The ammonia oxidizing archaea, or Thaumarchaeota, are amongst the most abundant marine microorganisms. Yet, we are still discovering which factors allow them to thrive in the ocean: A new publication reveals that marine Thaumarchaeota have a broader metabolism than previously thought.
The Thaumarchaeota play a key role in the marine nitrogen cycle. They gain energy for growth by converting ammonia, which is the most reduced form of inorganic nitrogen, to a more oxidized form: nitrite. These so-called ammonia oxidizing archaea were discovered little more than a decade ago, yet these organisms make up a large part of the marine microbial community, thriving in the oceans despite ammonium being present only at very low concentrations.
Even though the Thaumarchaeota are such a key part of the marine nitrogen cycle, little is known about the physiology of these small and enigmatic microorganisms. In general, they are considered to be metabolically restricted, relying on ammonia as an energy source. A new study by Katharina Kitzinger and colleagues from the Max Planck Institute for Marine Microbiology in Bremen, Germany, the University of Vienna, Austria, the Georgia Institute for Technology, USA, the Carl von Ossietzky University Oldenburg, Germany, and the University of Bremen, Germany, now reveals that this is not quite true. Rather, the authors show that marine ammonia oxidizing archaea can also utilize organic nitrogen sources. “We show for the first time that both environmental and cultured marine ammonia oxidizing archaea can use cyanate, a simple organic nitrogen compound, as an additional energy source,” Kitzinger explains. Further, they show these microorganisms also use that urea, another organic nitrogen compound.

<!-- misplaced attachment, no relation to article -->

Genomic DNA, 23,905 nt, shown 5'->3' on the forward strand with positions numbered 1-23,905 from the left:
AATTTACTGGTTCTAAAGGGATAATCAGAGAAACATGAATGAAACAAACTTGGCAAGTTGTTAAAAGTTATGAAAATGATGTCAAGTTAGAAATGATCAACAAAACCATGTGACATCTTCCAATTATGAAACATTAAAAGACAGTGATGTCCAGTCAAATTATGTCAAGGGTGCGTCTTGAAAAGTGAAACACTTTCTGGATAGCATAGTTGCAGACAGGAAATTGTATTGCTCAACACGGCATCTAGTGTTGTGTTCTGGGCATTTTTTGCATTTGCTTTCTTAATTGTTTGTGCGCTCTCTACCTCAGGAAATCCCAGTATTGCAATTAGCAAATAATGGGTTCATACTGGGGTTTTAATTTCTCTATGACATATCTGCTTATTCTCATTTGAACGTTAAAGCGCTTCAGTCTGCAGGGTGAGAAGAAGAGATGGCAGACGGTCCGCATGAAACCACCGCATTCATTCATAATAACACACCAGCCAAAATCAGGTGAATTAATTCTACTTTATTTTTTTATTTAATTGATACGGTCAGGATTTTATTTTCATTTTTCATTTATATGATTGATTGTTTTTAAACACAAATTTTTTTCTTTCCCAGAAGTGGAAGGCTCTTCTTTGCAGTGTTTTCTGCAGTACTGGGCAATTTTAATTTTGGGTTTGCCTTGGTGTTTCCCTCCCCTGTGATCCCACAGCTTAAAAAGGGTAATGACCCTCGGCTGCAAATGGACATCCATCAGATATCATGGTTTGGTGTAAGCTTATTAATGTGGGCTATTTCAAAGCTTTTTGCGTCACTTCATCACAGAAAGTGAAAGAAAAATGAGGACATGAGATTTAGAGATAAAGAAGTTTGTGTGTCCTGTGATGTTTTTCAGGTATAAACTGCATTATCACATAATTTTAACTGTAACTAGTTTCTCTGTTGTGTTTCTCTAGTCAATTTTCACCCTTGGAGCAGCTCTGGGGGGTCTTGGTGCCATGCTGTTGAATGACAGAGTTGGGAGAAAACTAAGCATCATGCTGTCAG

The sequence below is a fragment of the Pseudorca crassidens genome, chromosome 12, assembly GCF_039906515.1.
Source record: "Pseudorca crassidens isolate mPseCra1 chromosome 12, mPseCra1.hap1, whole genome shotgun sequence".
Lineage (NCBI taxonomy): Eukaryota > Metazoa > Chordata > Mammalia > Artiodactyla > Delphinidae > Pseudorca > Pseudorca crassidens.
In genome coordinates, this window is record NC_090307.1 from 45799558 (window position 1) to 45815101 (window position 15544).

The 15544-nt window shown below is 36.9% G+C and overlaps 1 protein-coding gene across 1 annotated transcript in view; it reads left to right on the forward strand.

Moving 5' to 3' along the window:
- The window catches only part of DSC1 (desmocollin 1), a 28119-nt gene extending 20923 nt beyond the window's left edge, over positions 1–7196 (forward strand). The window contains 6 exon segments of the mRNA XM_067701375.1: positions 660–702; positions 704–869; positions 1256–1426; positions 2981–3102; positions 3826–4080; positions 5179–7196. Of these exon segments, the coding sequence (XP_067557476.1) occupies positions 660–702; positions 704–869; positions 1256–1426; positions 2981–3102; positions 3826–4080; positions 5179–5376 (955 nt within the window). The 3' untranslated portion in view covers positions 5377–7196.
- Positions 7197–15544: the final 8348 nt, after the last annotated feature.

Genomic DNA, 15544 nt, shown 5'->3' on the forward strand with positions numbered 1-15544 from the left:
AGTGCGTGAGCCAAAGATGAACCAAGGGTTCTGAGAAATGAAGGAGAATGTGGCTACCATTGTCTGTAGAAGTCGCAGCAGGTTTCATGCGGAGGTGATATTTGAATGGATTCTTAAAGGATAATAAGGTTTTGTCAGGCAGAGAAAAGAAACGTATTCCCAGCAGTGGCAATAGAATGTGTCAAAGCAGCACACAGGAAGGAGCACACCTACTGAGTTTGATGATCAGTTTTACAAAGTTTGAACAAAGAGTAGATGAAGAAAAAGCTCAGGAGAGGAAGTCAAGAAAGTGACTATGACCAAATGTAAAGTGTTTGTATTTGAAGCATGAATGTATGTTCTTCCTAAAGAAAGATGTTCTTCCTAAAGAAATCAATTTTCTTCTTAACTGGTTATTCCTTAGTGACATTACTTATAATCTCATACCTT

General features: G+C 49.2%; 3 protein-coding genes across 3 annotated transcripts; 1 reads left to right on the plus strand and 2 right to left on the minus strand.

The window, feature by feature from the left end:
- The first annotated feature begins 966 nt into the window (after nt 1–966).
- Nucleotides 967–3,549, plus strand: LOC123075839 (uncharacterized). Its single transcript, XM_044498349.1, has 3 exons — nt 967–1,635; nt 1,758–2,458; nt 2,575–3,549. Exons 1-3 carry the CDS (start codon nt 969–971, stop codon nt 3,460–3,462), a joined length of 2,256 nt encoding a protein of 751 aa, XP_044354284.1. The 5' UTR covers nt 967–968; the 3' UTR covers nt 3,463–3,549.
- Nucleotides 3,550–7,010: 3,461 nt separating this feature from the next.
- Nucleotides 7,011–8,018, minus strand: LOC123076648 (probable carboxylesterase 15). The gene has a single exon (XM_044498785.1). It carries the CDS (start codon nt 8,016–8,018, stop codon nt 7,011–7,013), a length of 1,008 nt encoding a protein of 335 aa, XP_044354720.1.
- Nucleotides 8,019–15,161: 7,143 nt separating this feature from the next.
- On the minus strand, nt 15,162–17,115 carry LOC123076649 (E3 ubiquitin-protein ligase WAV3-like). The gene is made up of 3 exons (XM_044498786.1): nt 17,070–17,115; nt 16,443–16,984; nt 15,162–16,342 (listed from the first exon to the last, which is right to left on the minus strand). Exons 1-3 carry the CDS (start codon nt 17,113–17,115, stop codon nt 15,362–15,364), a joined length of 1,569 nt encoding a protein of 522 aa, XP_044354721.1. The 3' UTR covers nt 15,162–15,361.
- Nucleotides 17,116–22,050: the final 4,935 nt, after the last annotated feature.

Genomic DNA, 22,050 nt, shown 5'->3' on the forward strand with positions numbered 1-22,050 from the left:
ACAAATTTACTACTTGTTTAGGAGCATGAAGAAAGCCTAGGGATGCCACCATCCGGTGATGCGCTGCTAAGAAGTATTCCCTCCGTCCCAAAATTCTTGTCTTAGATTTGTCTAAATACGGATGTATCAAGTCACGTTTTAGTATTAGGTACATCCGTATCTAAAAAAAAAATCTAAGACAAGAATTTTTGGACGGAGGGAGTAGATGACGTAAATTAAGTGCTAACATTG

These findings are important as cyanate and urea are common nitrogen and energy sources in the oceans. The Thaumarchaeota’s ability to supplement their metabolism with these compounds might be one reason for their outstanding success in the oceans.
Kitzinger is especially intrigued by how the marine ammonia oxidizing archaea are able to use cyanate. “We still aren’t sure exactly how they do it. They don’t have the typical enzyme repertoire needed to use cyanate. It will be exciting to see which enzymes allow marine ammonia oxidizing archaea to use cyanate, if these organisms have an even larger metabolic versatility than we know now, and how this versatility shapes their ecology,” says Kitzinger.
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